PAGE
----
If you want to figure out what an appropriate dumbbell weight is for you as a beginner, then use this simple test.  You can run it on each of the exercises that you’d like to do with dumbbells.  But, for the sake of this example, I’m going to use bicep curls.

Step 1: Women should grab two dumbbells weighing between 7 and 10 pounds and men between 12 to 20 pounds.  Do bicep curls by standing with your back up against a wall, feet shoulder-width apart, and elbows locked in at your sides.  Exhale and flex your biceps to curl the dumbbells up by your shoulders.  Squeeze at the top, then inhale and extend the biceps back to your starting position. 

Step 2: Do between 15 and 20 bicep curls with excellent form.  If you cannot do the minimum 15 reps without breaking form or are extremely fatigued before you reach the end of the set, then decrease the weight of your dumbbell by 5 pounds.

Step 3: Once you’re found a comfortable weight at which you can do between 15 and 20 reps, then you’ve found your ideal dumbbell weight for that particular exercise.  You can do this same test for each of your different exercises to find what’s right for you.

The goal is to feel a comfortable challenge from the weight.  Your muscles should be fatigued by the time you reach the 15th rep.  If you’re not feeling that challenge, then your weights are too light.  Try to find that happy medium where it’s not too difficult to the point of failure yet not too easy to where your muscles aren’t being challenged.

Also, make sure that you’re consistently upping the weight of your dumbbells over time. If you stick to the same dumbbell weight forever, eventually your strength progress will plateau.  You should try to up the weight of your dumbbells about every 3 to 4 weeks to prevent that plateau from happening.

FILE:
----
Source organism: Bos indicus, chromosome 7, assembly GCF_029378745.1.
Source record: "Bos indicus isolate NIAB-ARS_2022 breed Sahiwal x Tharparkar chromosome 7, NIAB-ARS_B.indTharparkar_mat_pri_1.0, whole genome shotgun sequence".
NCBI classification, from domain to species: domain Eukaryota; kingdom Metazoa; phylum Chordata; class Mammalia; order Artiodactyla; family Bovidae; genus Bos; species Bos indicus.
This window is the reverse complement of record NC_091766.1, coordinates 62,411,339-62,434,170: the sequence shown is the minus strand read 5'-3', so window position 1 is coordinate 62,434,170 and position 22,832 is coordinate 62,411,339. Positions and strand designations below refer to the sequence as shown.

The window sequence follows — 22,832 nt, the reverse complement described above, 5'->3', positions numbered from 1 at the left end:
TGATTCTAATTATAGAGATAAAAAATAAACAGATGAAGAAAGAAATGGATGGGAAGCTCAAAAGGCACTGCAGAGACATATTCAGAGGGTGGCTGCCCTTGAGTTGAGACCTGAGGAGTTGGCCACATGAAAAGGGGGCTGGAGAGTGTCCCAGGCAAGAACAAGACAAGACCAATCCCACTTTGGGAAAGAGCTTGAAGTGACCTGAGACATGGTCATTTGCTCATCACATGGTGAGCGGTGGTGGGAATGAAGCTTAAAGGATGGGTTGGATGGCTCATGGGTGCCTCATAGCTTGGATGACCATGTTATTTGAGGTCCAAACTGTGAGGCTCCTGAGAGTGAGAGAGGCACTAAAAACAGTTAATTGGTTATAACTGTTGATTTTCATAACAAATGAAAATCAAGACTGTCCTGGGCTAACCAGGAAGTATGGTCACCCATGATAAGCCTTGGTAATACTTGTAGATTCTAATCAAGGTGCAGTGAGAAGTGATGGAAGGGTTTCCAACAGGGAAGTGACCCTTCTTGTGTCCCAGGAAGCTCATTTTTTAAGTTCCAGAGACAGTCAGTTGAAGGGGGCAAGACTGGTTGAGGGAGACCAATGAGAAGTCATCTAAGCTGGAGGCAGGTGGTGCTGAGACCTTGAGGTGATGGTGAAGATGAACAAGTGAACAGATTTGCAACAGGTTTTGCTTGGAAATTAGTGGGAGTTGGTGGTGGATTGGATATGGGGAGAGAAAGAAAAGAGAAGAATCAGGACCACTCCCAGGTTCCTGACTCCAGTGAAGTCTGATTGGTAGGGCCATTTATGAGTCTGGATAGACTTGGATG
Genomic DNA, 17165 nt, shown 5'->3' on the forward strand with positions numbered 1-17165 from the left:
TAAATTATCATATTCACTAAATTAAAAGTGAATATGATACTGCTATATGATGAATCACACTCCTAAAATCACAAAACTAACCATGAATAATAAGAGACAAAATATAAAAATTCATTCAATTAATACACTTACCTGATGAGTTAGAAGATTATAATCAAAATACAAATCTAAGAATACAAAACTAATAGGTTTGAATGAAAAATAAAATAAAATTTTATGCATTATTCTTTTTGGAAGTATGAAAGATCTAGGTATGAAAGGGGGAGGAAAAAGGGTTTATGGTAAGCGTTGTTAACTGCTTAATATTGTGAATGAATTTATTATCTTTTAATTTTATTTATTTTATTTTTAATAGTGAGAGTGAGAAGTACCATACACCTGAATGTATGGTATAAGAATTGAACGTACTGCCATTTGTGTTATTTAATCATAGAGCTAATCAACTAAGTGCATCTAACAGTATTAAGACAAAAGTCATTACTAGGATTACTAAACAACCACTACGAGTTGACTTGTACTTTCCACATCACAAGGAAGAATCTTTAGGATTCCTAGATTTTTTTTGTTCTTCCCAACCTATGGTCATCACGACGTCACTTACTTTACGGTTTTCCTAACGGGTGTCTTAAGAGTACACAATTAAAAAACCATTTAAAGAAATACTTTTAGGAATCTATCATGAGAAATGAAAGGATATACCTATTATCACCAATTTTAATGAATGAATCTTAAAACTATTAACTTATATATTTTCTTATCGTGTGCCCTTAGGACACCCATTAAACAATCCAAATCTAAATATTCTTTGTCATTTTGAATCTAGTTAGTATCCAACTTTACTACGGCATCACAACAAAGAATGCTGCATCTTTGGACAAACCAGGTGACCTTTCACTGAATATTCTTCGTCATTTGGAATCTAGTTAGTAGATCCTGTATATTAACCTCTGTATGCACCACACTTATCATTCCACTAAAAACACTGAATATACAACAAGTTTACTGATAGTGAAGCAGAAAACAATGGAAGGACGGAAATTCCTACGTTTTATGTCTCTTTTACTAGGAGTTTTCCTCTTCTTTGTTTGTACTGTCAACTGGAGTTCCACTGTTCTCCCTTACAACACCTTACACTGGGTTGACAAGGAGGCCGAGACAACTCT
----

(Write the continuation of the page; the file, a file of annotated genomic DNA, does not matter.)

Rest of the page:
Proper Dumbbell Form and Technique

Weight training with dumbbells is great until you get injured.  And, most injuries result from either using too much weight or having poor form.  Good form is a particularly important concept that you should keep in mind because, as we’ve said before, form is king if you want to reach your fitness goals without hurting yourself in the process.

While each dumbbell exercise has its own specific form rules, there are a few form-related rules of thumb that apply to almost every dumbbell exercise out there.  Those rules of thumb include:

1. Do slow and controlled movements: When you’re lifting dumbbells, it’s easy to default from controlled movements to merely throwing weights around and calling it lifting.  Although it may not seem like quite a big deal, it’s probably the easiest way to hurt yourself, and especially hurt your spine. Therefore, each movement should be slow and controlled in order to maintain the proper form and prevent injuries.

One great way to tell if you have the right form is to check your spine: if it’s in a neutral position, then you likely have good form.  If your spine is rounded, curved, or twisted, then you probably lost your form.  So, do your best to make each weighted movement slow, controlled, and working the muscles that it was intended to work.

2. Activate your core and stabilizing muscles: The best way to help keep your form in check is to activate your core muscles.  When your core is activated, your hips, pelvis, and back tend to stabilize which reduces the likelihood of defaulting to bad form and getting injured.

Before you even pick up your dumbbell, tighten up your core muscles as if you were doing a sit-up.  Throughout each movement, keep your core locked and facing forward so as not to curve your spine.

3. Only lift as much as you can in good form: Last but not least, only pick up as much weight or do as many reps as you can with good form.  If you’re lifting and your good form begins to break, that’s a clear sign that either your weights are too heavy or you need to reduce the number of reps that you’re doing.

Not only is it important to maintain the right form for the sake of not getting injured, but it’s also important in order to have the exercise serve its purpose.  If your form sucks, then the movement isn’t going to target the exact muscle it was intended to and then you lose the benefit of doing the exercise altogether.

Try These Dumbbell Exercises